Letter to artisan chocolate makers

​Dear chocolate maker,
My name is Brian Atkin, I’m a half Solomon Islander living in Brisbane and I run a cacao social enterprise with smallholder farmers in my community on the island of Makira, Solomon Islands.
I don’t do it for earning an income.  I am fortunate enough to have a good job that pays for this enterprise and a very patient and supportive family.
We’ve been working on this for two years now, and are now shipping our sundried cacao beans into Brisbane.
I am about to bring in my second shipment of approx 170kg.
I’m looking for an ethical, artisan chocolate partner that wants to build a sustainable partnership with my community.  Cacao farming and supply to the specialty cacao market has the potential to change the lives of rural Solomon Islanders – lifting them out of poverty, empowering women and providing opportunities for their children.
If your first question is whether we have organic certification, then no we don’t.
Our smallholder farmers have no money, have completely organic practices and we certainly can’t afford the extravagant costs of first world organic certification.
Our production and shipping costs are high – we are smallholder farmers on a remote island in an archipelago at the other end of the world.  We can’t compete on price with plantation cacao farming from the major cacao growing regions.
But what we have in strengths more than makes up for this:
1) we have a supportive community with men and women eager to work.
2) we have what many consider amongst the most fertile lands anywhere – rich volcanic soil teeming with natural limestone rocks.
3) one of the highest annual rainfalls in the world (which can make sundrying a challenge).
4) well established but mostly poorly managed cacao farms everywhere – I sponsored a detailed field survey early this year and we surveyed more than 85 smallholder farmers with combined farms of 100 hectares across our village and the two neighbouring villages.
5) we have developed small scale fermentation and sundrying facilities in our village, the prices we are currently paying farmers for beans is higher than the bulk market price so we are having to turn farmers away.  This is before we have even started to increase prices to farmers to provide a fairer price as we scale up.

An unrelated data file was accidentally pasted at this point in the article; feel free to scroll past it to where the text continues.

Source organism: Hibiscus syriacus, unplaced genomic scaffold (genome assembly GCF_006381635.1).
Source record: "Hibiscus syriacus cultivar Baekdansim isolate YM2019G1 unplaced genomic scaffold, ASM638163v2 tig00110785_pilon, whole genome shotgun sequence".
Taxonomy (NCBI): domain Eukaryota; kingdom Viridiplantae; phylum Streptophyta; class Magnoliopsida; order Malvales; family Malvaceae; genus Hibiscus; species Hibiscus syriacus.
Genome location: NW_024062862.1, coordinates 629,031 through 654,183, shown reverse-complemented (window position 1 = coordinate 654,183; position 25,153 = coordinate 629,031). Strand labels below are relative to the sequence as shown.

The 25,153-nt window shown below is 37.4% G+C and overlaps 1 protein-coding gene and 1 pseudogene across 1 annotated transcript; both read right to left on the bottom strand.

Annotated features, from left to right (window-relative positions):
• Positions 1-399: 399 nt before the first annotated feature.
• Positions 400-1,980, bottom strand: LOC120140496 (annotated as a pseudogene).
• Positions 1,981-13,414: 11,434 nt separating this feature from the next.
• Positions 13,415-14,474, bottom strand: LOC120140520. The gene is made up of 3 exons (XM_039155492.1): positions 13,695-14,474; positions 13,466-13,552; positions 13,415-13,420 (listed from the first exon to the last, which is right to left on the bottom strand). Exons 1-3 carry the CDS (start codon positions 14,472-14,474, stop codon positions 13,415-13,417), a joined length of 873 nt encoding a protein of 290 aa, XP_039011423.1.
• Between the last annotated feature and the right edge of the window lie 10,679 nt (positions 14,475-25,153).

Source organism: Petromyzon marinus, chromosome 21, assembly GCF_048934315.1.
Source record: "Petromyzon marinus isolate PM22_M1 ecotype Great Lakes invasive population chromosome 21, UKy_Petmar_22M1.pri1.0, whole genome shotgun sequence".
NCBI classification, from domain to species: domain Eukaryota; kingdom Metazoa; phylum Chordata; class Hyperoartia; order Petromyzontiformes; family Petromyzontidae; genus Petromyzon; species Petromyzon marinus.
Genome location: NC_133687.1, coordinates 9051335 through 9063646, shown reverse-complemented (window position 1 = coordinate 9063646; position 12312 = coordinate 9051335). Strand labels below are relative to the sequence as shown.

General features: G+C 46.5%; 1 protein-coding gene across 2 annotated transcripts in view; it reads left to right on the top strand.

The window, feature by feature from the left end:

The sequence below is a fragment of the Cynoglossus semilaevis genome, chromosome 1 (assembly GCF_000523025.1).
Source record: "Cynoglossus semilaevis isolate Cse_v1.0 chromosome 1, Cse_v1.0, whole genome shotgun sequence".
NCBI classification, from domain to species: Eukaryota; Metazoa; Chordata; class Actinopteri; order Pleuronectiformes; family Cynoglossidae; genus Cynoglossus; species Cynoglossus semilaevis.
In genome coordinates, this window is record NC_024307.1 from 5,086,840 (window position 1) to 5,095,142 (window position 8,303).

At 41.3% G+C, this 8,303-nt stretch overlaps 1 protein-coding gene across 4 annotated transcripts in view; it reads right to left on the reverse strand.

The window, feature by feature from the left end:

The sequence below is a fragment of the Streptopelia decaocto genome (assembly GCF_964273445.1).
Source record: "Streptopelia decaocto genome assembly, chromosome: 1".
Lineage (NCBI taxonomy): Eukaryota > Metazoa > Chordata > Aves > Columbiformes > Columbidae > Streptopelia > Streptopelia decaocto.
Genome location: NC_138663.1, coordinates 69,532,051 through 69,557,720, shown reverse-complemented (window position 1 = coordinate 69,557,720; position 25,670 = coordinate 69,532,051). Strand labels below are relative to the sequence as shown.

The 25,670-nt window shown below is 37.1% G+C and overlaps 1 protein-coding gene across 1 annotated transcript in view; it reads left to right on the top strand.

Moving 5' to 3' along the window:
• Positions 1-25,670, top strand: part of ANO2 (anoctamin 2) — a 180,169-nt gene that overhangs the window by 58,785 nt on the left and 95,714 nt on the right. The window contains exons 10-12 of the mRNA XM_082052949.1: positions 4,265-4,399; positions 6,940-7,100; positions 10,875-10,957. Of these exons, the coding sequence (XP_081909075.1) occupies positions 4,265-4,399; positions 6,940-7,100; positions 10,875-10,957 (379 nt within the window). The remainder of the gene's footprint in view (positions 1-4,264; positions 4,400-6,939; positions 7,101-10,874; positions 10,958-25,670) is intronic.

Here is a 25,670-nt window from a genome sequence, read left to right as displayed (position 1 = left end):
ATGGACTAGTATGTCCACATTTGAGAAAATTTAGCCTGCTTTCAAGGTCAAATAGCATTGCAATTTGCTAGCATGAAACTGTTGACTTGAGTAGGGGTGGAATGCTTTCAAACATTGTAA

6) we have established the supply chain to get cacao beans to Brisbane and I carry all the risk – I pay my cousin a monthly salary and he has performance bonuses for successful exports to Brisbane.  I pay for all production and facilities costs, labour, export and import costs.  Our business employs three casual workers in our village, where the average casual daily rate is $20 AUD per day.
7) the eyes of many in the Solomons watch our progress, and one of our goals is that we can apply this same model across other parts of the Solomons – which means that there is potentially access to large volumes of cacao.  The Solomons currently exports 5,000 tonnes of cacao annually but most of it is smoke-dried cacao destined for the bulk markets in South East Asia.  There is one major buyer for most of this cacao, which sets the price through the chain of exporters, processors and middle agents all the way downstream to individual farmers.  This price is currently at a very low point in the cycle.

This is our story and we are looking for
special artisan chocolate partners to join us.
http://www.makiragold.wordpress.com

If you are interested and would like a further discussion, please let me kno

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